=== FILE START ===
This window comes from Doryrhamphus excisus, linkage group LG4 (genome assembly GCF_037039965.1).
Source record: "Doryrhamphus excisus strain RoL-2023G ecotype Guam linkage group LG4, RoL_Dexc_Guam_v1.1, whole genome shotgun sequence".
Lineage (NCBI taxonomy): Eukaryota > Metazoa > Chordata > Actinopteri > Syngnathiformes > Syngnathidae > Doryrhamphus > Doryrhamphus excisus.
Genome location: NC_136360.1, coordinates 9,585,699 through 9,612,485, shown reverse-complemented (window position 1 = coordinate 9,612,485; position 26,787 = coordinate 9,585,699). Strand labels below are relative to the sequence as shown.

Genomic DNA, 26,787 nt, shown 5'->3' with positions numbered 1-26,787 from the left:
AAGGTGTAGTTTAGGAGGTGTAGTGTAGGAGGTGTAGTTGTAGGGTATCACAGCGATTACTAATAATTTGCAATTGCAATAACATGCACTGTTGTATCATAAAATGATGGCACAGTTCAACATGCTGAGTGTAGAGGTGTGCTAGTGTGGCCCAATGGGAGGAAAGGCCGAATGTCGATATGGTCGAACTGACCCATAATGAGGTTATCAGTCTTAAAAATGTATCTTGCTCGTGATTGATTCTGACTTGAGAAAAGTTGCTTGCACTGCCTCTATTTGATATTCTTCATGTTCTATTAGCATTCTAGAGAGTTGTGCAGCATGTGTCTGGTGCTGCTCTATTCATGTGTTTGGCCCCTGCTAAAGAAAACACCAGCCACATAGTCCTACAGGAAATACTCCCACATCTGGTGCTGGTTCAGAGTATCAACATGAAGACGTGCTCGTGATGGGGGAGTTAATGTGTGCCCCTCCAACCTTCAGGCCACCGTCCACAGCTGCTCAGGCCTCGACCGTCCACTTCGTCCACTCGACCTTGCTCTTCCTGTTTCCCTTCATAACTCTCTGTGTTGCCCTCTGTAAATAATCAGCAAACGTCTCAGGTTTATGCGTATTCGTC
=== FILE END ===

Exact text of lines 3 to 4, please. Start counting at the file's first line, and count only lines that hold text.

Lineage (NCBI taxonomy): Eukaryota > Metazoa > Chordata > Actinopteri > Syngnathiformes > Syngnathidae > Doryrhamphus > Doryrhamphus excisus.
Genome location: NC_136360.1, coordinates 9,585,699 through 9,612,485, shown reverse-complemented (window position 1 = coordinate 9,612,485; position 26,787 = coordinate 9,585,699). Strand labels below are relative to the sequence as shown.